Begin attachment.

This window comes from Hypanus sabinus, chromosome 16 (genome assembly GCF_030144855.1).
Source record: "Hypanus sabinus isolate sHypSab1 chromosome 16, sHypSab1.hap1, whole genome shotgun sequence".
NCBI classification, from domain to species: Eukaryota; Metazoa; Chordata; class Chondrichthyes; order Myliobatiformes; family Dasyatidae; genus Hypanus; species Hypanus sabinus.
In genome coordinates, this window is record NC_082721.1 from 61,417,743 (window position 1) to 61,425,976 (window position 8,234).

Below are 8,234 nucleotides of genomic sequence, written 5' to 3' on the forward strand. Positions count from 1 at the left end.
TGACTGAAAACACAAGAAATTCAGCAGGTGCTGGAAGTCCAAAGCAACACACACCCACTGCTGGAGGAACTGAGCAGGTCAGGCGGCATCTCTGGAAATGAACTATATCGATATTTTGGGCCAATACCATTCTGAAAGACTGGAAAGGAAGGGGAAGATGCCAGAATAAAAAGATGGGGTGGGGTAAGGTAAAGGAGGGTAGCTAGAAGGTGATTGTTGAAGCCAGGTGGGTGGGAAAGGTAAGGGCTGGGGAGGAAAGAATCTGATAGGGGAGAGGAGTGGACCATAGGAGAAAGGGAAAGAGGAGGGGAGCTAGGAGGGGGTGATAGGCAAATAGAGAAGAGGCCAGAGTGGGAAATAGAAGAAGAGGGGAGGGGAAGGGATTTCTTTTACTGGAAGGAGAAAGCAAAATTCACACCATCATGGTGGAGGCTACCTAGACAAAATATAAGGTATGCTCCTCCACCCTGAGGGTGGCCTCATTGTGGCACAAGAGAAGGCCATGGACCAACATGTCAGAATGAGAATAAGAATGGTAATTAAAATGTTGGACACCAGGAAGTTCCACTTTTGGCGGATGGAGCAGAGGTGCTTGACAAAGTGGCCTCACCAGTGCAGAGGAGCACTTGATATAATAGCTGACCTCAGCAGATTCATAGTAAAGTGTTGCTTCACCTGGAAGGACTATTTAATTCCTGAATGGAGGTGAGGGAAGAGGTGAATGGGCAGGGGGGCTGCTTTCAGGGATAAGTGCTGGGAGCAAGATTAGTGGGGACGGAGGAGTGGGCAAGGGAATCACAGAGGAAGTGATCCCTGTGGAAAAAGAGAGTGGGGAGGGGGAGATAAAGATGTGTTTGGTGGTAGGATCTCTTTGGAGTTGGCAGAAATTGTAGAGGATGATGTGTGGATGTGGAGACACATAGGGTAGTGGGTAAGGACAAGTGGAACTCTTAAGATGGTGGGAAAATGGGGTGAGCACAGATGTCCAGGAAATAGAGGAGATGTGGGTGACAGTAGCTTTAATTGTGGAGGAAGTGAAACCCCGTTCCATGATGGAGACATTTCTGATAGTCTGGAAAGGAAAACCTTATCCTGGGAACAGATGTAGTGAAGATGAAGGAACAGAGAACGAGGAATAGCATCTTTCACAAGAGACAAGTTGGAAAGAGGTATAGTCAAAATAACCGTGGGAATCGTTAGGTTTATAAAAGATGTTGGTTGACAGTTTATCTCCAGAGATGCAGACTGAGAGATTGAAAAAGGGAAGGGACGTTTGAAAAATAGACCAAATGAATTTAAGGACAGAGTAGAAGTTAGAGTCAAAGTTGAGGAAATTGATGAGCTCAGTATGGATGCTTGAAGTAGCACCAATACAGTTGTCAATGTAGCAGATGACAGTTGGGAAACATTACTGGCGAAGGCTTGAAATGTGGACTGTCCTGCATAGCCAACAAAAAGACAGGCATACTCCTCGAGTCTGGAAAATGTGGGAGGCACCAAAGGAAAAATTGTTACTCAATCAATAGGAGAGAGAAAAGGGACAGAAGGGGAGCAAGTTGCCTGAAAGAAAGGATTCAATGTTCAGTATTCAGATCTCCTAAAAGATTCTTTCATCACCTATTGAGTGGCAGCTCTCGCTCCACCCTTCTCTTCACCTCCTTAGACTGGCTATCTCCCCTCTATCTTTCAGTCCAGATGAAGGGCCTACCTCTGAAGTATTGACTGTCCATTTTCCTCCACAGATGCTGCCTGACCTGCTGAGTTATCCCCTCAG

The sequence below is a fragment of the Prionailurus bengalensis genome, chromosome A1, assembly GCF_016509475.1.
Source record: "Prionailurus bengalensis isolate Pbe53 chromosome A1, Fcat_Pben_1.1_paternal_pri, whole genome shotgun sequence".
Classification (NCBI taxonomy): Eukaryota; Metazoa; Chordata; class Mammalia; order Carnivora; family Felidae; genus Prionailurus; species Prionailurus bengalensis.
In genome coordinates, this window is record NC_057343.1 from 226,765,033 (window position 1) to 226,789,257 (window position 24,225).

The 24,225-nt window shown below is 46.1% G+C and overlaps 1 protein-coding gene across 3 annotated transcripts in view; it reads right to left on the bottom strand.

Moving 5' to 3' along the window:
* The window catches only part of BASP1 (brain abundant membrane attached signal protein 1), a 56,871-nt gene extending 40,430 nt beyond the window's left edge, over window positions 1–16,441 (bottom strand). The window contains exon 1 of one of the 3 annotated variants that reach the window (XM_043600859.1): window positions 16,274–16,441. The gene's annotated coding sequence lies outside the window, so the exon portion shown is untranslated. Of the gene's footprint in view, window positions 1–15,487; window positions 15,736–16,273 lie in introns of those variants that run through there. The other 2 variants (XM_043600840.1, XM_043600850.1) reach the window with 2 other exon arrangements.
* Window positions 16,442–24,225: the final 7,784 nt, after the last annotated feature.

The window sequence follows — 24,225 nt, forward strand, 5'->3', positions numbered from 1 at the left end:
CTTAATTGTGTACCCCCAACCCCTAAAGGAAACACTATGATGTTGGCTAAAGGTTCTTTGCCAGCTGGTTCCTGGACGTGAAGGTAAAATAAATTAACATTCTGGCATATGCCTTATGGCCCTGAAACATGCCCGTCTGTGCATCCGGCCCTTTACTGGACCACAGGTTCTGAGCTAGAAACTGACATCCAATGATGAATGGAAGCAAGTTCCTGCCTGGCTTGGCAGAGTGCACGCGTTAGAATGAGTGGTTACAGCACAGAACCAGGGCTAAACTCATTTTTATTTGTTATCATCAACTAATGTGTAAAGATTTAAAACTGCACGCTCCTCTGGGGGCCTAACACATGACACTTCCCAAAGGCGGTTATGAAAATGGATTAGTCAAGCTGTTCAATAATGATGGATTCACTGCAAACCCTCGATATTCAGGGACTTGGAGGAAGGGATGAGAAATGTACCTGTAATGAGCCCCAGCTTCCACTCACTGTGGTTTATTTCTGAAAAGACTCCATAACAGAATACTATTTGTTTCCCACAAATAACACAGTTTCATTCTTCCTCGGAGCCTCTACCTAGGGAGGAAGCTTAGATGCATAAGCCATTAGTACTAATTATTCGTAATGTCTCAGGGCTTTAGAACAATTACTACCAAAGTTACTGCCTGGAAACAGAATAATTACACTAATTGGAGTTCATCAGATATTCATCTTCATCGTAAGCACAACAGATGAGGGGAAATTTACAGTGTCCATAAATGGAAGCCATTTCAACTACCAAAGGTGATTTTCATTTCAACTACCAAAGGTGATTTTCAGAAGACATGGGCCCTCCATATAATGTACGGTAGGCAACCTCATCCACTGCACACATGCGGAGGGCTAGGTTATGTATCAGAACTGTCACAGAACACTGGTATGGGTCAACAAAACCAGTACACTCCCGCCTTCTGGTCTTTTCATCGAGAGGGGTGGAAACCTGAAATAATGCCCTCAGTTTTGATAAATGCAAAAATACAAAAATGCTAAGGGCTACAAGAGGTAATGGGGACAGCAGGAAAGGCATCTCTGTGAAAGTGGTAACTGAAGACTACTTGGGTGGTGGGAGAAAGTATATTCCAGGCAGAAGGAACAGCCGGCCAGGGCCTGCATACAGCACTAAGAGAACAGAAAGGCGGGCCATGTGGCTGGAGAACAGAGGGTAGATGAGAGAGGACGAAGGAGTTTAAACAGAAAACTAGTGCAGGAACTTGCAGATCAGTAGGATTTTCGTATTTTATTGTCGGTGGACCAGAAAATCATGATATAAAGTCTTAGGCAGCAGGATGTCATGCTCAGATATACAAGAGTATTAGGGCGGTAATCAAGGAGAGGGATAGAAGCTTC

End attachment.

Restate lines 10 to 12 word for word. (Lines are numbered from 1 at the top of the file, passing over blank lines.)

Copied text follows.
In genome coordinates, this window is record NC_057343.1 from 226,765,033 (window position 1) to 226,789,257 (window position 24,225).

The 24,225-nt window shown below is 46.1% G+C and overlaps 1 protein-coding gene across 3 annotated transcripts in view; it reads right to left on the bottom strand.

Moving 5' to 3' along the window: